The 924 Turbo - Porsche demonstrated that brilliance
could be packaged at a cheaper price...
The 924 did roll, but not much, so that combined with the handling
and grip, it was a car which invited fast driving at anytime.
were adequate but not perfect. Light pedal efforts were all that were needed for any stop; even the maximum retardation available required only 80lb. Unlike previous 924s, we found that the balancewas not right, allowing both front wheels to lock for only 0.85g some time before the backs were anywhere near locking. One must, however, remember that wewere not testing on a known surface as at MIRA, and so although it looked good enough, this relatively low figure may be as much a consequence of the road coating as anything.
Fade tests conducted by some motoring authorities showed that the improvements to the car's brakes
were just adequate over the unblown iteration. Pedal effort rose from 25-30lb for the first stop to 40-45 required after 3 hard stops. Front disc temperatures were obviously very high and while the pads coped, there was some temporary evidence of hydraulic fluid vaporising which disappeared on pumping the pedal. Interestingly the front brakes
rumbled too easily if worked at all hard during ordinary driving, but did not make themselves heard at all after the fade test.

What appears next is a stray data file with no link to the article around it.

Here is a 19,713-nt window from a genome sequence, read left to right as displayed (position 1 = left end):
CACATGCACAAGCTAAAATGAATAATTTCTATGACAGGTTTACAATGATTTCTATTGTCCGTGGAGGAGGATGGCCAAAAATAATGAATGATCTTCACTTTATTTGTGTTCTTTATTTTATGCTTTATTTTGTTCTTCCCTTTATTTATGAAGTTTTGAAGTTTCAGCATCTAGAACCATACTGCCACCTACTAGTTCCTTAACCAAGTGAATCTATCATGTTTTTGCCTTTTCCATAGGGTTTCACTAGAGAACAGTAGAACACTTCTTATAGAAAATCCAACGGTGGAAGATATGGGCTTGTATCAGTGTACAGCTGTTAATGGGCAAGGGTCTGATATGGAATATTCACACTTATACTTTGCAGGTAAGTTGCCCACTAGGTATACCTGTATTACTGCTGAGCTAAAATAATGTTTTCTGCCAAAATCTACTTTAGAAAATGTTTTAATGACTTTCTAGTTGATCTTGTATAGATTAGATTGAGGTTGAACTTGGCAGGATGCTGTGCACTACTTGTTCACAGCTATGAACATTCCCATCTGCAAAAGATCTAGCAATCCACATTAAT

Behind the Wheel Of The 924
The 924's seats were rather garishly upholstered in PVC with panels of pseudo tartan fabric, although they were superbly comfortable, supporting the back well and giving tolerable sideways support. The car was far easier to drive neatly and precisely than the 928
, in spite of the way even a tall driver would somewhat sink in it, because it was not too wide, and it was blessed with quite good all-round vision except at the back, where the height hid anything low down. Also the top of the glass would create a distorted view of cars behind, rendering them lower and fatter than they really were.
The wiper blade in front of the driver had a heavy aerofoil to keep it on the screen. It worked well up to 110 mph, after which it starts lifting. The driving position was typically German - excellent, with no real awkwardness. Stalk switches were conventional, and easily worked, and for once on a German car there was a good set of instruments - 260kph (160 mph) speedometer
with press-to-zero trip, 6,600 rpm red-Iined revcounter, oil pressure
, water temperature, fuel and battery
/volts gauges, plus a clock. Their conical glasses did not however, altogether avoid unwanted reflections.The heater was a tolerably refined water-valve one, giving adequate temperature control which responded only slowly to any desired change. Its controls were lit a night. Ventilation was good. The horn was worked ideally, from the large pal in the centre of the steering
Living with the 924 Turbo
By sports-car standards, the 924 was a very practical car, with its tolerable rear accommodation for the occasional extra passenger, the hatch at the back giving easy access to a good amount of luggage space. The lockable gloveboxwas usefully sized, and was automatically lit on opening. Underneath there was a quite long-reach but shallow open shelf. The door pockets were of limited use because their openings were obstructed by the armrests. There were handy hidden wells each side of the Spacesaver spare wheel under the carpet. To hinge the back seats forward, you had to release them by pulling a plastic strap, which required considerable effort - it was a cheap arrangement unworthy of the car. On the other hand, there was the usual magnificent Porsche tool kit which included a tyre